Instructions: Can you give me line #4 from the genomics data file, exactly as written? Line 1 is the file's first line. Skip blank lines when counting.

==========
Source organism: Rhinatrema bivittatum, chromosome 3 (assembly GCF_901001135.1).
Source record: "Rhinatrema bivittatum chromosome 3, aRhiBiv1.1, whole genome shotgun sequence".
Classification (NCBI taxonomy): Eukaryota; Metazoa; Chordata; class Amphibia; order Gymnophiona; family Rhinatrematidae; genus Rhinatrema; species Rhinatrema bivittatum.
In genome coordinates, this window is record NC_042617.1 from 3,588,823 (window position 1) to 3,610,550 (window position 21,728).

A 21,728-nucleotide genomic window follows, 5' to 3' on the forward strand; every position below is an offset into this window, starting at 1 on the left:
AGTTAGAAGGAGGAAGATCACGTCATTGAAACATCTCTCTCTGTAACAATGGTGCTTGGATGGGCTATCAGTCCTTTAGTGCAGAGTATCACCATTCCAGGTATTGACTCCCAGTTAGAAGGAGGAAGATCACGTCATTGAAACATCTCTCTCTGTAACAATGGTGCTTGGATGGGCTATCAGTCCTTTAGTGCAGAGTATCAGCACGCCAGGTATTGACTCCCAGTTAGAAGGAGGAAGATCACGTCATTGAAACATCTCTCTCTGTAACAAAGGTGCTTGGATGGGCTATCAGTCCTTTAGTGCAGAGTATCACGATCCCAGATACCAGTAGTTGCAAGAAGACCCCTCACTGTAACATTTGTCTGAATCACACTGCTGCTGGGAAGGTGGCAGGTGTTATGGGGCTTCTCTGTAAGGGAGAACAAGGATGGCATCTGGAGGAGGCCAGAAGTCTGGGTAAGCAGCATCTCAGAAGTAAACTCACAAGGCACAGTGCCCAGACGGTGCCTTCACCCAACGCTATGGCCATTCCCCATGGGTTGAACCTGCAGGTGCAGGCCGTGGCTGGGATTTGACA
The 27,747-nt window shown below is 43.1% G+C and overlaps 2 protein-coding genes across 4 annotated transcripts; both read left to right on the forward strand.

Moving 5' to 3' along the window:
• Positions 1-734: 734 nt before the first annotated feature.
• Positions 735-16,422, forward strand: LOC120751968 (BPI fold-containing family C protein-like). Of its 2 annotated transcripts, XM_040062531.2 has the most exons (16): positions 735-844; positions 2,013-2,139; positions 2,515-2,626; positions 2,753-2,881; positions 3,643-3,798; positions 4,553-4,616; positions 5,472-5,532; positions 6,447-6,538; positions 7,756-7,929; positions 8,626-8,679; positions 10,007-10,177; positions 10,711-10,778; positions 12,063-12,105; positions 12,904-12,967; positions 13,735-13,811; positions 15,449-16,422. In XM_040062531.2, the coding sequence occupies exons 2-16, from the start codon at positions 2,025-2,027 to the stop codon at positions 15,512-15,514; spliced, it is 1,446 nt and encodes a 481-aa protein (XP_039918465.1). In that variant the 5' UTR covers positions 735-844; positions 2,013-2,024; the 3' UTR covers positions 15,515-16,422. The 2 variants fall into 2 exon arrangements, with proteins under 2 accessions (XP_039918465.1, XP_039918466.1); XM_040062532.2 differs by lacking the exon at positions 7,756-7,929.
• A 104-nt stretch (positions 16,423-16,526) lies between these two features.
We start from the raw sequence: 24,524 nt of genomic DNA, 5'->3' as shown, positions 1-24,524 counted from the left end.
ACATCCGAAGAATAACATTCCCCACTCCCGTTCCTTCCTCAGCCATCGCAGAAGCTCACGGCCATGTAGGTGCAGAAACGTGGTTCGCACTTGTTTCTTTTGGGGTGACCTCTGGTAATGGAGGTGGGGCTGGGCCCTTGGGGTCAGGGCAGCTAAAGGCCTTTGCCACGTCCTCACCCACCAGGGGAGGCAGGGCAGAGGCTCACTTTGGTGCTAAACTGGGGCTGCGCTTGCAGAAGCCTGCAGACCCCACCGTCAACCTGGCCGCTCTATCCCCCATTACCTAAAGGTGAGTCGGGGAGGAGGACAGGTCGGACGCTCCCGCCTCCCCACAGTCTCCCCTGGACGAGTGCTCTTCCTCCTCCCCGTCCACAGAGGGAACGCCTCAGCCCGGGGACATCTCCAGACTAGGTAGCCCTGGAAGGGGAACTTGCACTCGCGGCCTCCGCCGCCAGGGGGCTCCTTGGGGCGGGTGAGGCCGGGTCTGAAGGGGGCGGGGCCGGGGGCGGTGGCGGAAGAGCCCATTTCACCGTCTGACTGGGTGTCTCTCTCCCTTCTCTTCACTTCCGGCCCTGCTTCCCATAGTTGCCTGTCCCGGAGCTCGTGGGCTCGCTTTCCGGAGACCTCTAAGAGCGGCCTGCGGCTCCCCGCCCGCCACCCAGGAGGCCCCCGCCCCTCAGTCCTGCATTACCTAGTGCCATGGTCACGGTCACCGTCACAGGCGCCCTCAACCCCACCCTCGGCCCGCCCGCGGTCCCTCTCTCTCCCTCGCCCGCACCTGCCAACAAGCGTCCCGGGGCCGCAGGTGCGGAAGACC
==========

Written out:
In genome coordinates, this window is record NC_042617.1 from 3,588,823 (window position 1) to 3,610,550 (window position 21,728).